Filed under: energy, Environment, renewable energy | Tagged: Northwest National Marine Renewable Energy Center, Oregon State University, renewable energy, wave energy, Wave power | Leave a Comment »
Posted on August 4, 2012 by Bob Berwyn
Parts of the Cascadia subduction zone may be overdue for a large earthquake. Map courtesy USGS.
New research documents timeline of Pacific Northwest fault activity
By Summit Voice
SUMMIT COUNTY — The Pacific Northwest could be due for a monster earthquake sometime in the next 50 years, with Oregon’s southern coast pinpointed as the most vulnerable area, according to Oregon State University researchers who recently finished studying the pattern of historical quakes in the region.
The comprehensive analysis of the Cascadia Subduction Zone confirms numerous earthquakes during the past 10,000 years and estimates that a new quake could approach the intensity of the Tohoku quake that devastated Japan in March 2011.
“The southern margin of Cascadia has a much higher recurrence level for major earthquakes than the northern end and, frankly, it is overdue for a rupture,” said Chris Goldfinger, a professor in OSU’s College of Earth, Ocean, and Atmospheric Sciences and lead author of the study. “That doesn’t mean that an earthquake couldn’t strike first along the northern half, from Newport, Ore., to Vancouver Island. (more…)
Filed under: world news | Tagged: Cascadia subduction zone, earthquakes, Oregon, Oregon State University, Pacific Northwest | Leave a Comment »
Posted on July 30, 2012 by Bob Berwyn
New study suggests grim changes ahead
Western drought from 2000 to 2004 killed trees and affected net carbon balance, and those conditions could become the new norm during the 21st century.
By Summit Voice
SUMMIT COUNTY — Long-term climate trends suggest that drought will become much more common across the West in the coming century, potentially redefining our definitions of wet and dry years, according to a recent paper published in Nature Geoscience.
The study started by looking at the chronic drought that hit western North America from 2000 to 2004, which was the most intense dry spell in about 800 years, according to tree-ring records. That multi-year drought helped propel the pine beetle epidemic to epic proportions and left many river basins depleted, but the researcher said those conditions could become the new norm for most of the coming century.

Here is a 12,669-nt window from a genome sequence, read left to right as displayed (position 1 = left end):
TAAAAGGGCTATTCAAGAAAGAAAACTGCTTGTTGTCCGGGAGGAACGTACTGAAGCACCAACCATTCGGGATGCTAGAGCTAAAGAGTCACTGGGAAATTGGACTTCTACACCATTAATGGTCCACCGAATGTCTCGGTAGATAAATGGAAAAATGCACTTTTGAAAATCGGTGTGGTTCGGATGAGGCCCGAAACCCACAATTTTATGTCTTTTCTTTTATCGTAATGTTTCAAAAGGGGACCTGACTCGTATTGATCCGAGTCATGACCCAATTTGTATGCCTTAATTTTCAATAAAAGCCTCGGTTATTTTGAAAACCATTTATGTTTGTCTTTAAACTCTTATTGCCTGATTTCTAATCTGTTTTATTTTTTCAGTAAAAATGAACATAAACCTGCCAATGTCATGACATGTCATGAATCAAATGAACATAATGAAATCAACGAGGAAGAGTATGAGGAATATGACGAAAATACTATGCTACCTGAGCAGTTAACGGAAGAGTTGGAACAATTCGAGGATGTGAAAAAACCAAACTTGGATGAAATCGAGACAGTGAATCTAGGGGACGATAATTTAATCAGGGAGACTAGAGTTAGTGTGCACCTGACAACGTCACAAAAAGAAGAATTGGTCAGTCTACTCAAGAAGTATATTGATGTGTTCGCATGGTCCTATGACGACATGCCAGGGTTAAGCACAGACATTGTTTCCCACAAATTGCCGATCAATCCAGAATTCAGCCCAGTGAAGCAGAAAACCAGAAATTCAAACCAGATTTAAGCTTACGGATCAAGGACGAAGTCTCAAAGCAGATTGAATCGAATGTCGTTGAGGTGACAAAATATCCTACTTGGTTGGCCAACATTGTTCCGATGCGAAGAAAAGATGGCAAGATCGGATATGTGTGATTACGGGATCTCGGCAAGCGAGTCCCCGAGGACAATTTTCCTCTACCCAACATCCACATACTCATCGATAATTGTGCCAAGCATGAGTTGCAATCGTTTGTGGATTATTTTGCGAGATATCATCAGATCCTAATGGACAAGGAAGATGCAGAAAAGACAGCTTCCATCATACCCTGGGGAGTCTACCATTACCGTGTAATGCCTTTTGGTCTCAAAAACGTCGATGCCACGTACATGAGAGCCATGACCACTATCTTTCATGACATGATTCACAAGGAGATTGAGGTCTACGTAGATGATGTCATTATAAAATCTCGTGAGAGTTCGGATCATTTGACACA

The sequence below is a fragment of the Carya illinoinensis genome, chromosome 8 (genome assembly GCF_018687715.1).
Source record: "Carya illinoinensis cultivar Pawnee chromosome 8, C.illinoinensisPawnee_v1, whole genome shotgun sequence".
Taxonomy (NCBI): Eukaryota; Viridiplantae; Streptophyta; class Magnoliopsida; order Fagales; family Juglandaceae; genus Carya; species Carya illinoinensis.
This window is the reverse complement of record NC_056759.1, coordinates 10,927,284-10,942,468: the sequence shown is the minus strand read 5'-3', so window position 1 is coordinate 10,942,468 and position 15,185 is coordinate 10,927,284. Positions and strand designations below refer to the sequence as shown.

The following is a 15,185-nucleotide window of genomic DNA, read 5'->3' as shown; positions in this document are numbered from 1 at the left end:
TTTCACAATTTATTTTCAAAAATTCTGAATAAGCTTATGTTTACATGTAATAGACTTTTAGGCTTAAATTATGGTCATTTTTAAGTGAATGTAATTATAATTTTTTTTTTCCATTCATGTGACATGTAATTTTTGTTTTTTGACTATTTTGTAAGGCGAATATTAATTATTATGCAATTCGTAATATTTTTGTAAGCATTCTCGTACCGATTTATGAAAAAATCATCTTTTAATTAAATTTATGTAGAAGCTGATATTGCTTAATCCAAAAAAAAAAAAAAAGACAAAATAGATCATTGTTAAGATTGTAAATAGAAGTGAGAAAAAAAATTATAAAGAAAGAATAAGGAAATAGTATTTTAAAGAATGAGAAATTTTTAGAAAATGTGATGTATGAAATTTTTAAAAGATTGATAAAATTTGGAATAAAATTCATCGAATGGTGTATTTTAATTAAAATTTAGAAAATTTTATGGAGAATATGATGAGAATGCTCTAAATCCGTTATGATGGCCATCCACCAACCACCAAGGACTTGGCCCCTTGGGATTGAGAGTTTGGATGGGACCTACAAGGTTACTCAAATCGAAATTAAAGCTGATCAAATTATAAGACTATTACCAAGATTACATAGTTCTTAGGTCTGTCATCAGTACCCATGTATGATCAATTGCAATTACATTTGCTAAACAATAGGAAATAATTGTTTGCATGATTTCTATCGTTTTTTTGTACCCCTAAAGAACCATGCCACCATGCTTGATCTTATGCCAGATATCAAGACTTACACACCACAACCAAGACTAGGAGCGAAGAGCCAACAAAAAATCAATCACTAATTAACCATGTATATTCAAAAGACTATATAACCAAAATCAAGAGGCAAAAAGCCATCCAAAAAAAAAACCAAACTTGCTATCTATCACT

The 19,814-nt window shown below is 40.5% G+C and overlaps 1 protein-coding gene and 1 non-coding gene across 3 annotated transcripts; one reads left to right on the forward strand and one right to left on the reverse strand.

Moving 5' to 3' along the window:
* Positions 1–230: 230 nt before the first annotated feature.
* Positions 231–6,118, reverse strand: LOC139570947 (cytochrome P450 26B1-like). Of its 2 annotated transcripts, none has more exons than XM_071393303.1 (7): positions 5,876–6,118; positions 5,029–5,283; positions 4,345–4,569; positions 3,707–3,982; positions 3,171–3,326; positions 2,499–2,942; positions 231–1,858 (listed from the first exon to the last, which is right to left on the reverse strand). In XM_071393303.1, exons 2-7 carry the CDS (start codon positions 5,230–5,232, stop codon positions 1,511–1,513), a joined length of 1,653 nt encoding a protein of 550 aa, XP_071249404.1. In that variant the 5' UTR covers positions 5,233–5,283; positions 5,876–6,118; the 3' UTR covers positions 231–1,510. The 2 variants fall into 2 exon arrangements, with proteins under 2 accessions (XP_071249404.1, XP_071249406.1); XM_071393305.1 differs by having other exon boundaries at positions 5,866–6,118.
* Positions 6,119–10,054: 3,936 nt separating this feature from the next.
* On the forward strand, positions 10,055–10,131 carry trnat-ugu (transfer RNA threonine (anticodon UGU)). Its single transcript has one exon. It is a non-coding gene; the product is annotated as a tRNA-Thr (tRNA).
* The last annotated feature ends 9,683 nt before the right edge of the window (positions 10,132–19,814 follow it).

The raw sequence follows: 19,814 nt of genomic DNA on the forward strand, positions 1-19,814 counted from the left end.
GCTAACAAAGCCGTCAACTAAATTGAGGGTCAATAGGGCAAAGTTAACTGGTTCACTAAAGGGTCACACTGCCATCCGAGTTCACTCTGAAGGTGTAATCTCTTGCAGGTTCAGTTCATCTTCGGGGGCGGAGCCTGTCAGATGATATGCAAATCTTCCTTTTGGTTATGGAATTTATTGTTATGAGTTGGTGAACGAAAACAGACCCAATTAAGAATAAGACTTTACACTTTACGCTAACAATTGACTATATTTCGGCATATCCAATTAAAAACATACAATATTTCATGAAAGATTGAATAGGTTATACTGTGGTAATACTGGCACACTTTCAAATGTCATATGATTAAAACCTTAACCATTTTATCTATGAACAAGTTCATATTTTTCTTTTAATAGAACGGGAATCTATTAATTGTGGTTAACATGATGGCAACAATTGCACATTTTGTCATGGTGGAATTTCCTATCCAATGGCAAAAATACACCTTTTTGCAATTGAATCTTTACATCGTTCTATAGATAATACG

“Climatic extremes such as this will cause more large-scale droughts and forest mortality, and the ability of vegetation to sequester carbon is going to decline,” said Beverly Law, a co-author of the study, professor of global change biology and terrestrial systems science in the College of Forestry at Oregon State University, and former science director of AmeriFlux, an ecosystem observation network. (more…)
Filed under: climate and weather, Drought, Environment, global warming | Tagged: carbon sequestration, climate, drought, Environment, global warming, Oregon State University, San Diego State University | 10 Comments »
Posted on June 3, 2012 by Bob Berwyn
Study says nurturing healthy forests does more to curb global warming
Healthy, growing forests are good carbon sinks; converting woody biomass to energy results in a carbon debt that takes 100 years to repay.
By Summit Voice
SUMMIT COUNTY — While some logging advocates continue to talk up forest biomass as a green energy source, there’s good reason it isn’t happening on a significant scale. Cutting wood and burning live trees, in whatever form, is just not energy efficient, except perhaps on a modest scale with low-frequency harvests every 50 to 100 years — or on a small, local level, where already dead wood is converted fuel on the spot.
In one of the most recent studies, researchers at Duke and Oregon State universities concluded that maintaining intact forests as carbon sinks does more to curb climate change over the next century than cutting and burning their wood as fuel.
After modeling numerous harvesting and conversion scenarios, the study concluded that it takes more 100 years to repay the carbon debt — the net reduction in carbon storage — incurred by cutting, transporting and burning woody forest biomass. (more…)
Filed under: agriculture, climate and weather, Colorado, energy, Environment, Forest health, global warming | Tagged: bioenergy, forests, Fossil fuel, Greenhouse gas, Nicholas School of the Environment, Oregon State University, woody biomass | Leave a Comment »
Posted on June 2, 2012 by Bob Berwyn
A white peacock butterfly in Florida’s Big Cypress National Preserve. PHOTO COURTESY TRACY ENRIGHT/US GEOLOGICAL SURVEY.
Researchers try to pinpoint which species might be better able to adapt to global warming
By Summit Voice
SUMMIT COUNTY — Global warming is expected to result in localized extinctions of up to one-third of all butterfly species, but others may be better equipped to adapt to a changing climate.
A recently published study concluded that butterflies which tend to emerge later in the year or fly higher in the mountains are probably more vulnerable becayse they have evolved to deal with a shorter window of opportunity to reproduce.
The findings have implications beyond just the survival of individual butterfly species, since their absence or presence has effects on pollination and other functions of herbaceous ecosystems. (more…)
Filed under: biodiversity, climate and weather, endangered species, Environment, global warming | Tagged: Butterfly, climate, climate change, global warming, Oregon State University | 5 Comments »